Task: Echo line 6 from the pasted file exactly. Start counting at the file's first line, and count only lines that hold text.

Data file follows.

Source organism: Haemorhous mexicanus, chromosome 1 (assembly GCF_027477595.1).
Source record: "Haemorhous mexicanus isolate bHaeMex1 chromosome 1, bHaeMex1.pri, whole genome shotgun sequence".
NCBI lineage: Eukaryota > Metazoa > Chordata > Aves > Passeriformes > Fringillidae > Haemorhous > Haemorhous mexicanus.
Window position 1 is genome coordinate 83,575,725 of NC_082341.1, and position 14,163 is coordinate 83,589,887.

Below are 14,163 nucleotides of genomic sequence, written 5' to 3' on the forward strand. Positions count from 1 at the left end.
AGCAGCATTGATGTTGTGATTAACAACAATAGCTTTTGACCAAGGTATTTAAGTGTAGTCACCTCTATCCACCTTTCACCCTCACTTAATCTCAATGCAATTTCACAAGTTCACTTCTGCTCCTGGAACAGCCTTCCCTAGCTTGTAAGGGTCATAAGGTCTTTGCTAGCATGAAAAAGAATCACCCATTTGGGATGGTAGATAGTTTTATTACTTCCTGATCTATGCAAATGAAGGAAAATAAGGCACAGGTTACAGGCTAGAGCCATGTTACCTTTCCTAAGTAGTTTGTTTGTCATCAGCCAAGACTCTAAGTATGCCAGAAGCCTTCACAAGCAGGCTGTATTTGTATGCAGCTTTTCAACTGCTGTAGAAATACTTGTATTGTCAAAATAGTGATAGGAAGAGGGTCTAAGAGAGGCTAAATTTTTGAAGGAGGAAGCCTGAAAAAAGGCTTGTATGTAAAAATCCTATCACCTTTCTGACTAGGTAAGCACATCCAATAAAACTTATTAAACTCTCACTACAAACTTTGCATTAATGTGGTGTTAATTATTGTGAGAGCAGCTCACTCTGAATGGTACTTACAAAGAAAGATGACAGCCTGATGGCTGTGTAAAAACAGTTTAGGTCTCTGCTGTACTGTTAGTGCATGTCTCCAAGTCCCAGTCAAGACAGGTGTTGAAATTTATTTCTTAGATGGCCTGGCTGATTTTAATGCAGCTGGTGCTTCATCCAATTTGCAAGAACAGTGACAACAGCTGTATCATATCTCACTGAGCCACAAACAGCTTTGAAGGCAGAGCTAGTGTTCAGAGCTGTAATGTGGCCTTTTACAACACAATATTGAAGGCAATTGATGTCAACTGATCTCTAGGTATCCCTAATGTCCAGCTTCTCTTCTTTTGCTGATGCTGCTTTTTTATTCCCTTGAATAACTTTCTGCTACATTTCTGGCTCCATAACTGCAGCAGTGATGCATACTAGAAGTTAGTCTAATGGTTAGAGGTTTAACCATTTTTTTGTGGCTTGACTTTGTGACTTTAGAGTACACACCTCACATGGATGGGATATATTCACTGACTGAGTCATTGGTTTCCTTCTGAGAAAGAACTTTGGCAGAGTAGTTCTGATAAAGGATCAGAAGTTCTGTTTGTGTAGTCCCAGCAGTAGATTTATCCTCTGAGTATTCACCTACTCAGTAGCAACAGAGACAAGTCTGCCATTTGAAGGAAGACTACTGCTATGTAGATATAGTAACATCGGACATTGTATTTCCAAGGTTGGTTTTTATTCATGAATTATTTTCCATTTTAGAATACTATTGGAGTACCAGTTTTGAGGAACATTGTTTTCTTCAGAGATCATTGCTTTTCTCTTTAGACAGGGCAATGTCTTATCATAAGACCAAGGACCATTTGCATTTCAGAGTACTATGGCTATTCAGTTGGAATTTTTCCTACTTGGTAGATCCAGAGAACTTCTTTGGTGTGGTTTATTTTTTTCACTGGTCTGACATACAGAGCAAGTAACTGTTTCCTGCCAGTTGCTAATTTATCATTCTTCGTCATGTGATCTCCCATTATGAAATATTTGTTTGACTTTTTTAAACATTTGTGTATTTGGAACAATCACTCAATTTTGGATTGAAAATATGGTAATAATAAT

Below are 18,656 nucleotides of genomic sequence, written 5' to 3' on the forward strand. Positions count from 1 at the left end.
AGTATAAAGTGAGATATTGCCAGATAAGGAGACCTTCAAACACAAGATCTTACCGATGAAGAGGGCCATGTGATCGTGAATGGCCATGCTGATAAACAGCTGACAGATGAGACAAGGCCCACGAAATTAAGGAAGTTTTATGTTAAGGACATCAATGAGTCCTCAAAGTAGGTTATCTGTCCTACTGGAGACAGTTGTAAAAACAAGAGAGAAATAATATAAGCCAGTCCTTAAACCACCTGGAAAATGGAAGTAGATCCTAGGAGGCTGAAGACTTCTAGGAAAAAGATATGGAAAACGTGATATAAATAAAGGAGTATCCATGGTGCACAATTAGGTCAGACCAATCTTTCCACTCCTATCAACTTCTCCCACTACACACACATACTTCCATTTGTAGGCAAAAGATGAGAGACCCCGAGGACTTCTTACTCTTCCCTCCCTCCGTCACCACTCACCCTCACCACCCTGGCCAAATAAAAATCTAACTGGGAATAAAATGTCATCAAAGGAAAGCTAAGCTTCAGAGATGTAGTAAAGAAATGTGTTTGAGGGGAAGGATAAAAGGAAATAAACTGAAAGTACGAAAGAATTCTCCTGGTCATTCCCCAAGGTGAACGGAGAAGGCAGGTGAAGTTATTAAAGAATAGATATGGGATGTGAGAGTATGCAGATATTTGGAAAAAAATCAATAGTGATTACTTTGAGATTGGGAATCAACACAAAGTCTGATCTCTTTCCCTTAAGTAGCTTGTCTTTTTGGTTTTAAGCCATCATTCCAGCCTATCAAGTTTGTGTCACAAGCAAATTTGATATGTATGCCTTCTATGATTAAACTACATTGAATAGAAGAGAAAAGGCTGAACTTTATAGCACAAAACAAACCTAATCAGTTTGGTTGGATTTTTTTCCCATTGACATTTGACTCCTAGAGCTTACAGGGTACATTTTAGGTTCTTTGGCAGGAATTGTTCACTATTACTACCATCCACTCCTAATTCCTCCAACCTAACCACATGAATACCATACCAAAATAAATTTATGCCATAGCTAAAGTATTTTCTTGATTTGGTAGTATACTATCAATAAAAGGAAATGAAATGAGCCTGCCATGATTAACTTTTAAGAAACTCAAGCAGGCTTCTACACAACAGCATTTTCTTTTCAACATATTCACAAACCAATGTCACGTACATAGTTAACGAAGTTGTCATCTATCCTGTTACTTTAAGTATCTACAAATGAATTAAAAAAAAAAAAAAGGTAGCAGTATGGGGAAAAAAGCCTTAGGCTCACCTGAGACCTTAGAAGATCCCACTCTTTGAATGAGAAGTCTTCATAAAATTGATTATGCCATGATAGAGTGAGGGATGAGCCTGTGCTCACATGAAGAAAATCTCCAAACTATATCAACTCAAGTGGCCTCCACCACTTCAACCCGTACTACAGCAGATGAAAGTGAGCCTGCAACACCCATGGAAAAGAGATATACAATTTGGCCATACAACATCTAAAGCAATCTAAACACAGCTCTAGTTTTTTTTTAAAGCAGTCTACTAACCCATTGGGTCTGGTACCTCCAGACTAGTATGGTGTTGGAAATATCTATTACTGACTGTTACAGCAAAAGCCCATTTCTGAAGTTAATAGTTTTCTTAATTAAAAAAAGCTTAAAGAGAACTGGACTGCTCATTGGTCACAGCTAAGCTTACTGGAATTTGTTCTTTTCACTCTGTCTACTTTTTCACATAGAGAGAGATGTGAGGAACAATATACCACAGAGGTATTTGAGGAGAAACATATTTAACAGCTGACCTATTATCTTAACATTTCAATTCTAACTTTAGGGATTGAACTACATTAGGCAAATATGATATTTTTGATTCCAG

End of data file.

AGCAGCATTGATGTTGTGATTAACAACAATAGCTTTTGACCAAGGTATTTAAGTGTAGTCACCTCTATCCACCTTTCACCCTCACTTAATCTCAATGCAATTTCACAAGTTCACTTCTGCTCCTGGAACAGCCTTCCCTAGCTTGTAAGGGTCATAAGGTCTTTGCTAGCATGAAAAAGAATCACCCATTTGGGATGGTAGATAGTTTTATTACTTCCTGATCTATGCAAATGAAGGAAAATAAGGCACAGGTTACAGGCTAGAGCCATGTTACCTTTCCTAAGTAGTTTGTTTGTCATCAGCCAAGACTCTAAGTATGCCAGAAGCCTTCACAAGCAGGCTGTATTTGTATGCAGCTTTTCAACTGCTGTAGAAATACTTGTATTGTCAAAATAGTGATAGGAAGAGGGTCTAAGAGAGGCTAAATTTTTGAAGGAGGAAGCCTGAAAAAAGGCTTGTATGTAAAAATCCTATCACCTTTCTGACTAGGTAAGCACATCCAATAAAACTTATTAAACTCTCACTACAAACTTTGCATTAATGTGGTGTTAATTATTGTGAGAGCAGCTCACTCTGAATGGTACTTACAAAGAAAGATGACAGCCTGATGGCTGTGTAAAAACAGTTTAGGTCTCTGCTGTACTGTTAGTGCATGTCTCCAAGTCCCAGTCAAGACAGGTGTTGAAATTTATTTCTTAGATGGCCTGGCTGATTTTAATGCAGCTGGTGCTTCATCCAATTTGCAAGAACAGTGACAACAGCTGTATCATATCTCACTGAGCCACAAACAGCTTTGAAGGCAGAGCTAGTGTTCAGAGCTGTAATGTGGCCTTTTACAACACAATATTGAAGGCAATTGATGTCAACTGATCTCTAGGTATCCCTAATGTCCAGCTTCTCTTCTTTTGCTGATGCTGCTTTTTTATTCCCTTGAATAACTTTCTGCTACATTTCTGGCTCCATAACTGCAGCAGTGATGCATACTAGAAGTTAGTCTAATGGTTAGAGGTTTAACCATTTTTTTGTGGCTTGACTTTGTGACTTTAGAGTACACACCTCACATGGATGGGATATATTCACTGACTGAGTCATTGGTTTCCTTCTGAGAAAGAACTTTGGCAGAGTAGTTCTGATAAAGGATCAGAAGTTCTGTTTGTGTAGTCCCAGCAGTAGATTTATCCTCTGAGTATTCACCTACTCAGTAGCAACAGAGACAAGTCTGCCATTTGAAGGAAGACTACTGCTATGTAGATATAGTAACATCGGACATTGTATTTCCAAGGTTGGTTTTTATTCATGAATTATTTTCCATTTTAGAATACTATTGGAGTACCAGTTTTGAGGAACATTGTTTTCTTCAGAGATCATTGCTTTTCTCTTTAGACAGGGCAATGTCTTATCATAAGACCAAGGACCATTTGCATTTCAGAGTACTATGGCTATTCAGTTGGAATTTTTCCTACTTGGTAGATCCAGAGAACTTCTTTGGTGTGGTTTATTTTTTTCACTGGTCTGACATACAGAGCAAGTAACTGTTTCCTGCCAGTTGCTAATTTATCATTCTTCGTCATGTGATCTCCCATTATGAAATATTTGTTTGACTTTTTTAAACATTTGTGTATTTGGAACAATCACTCAATTTTGGATTGAAAATATGGTAATAATAAT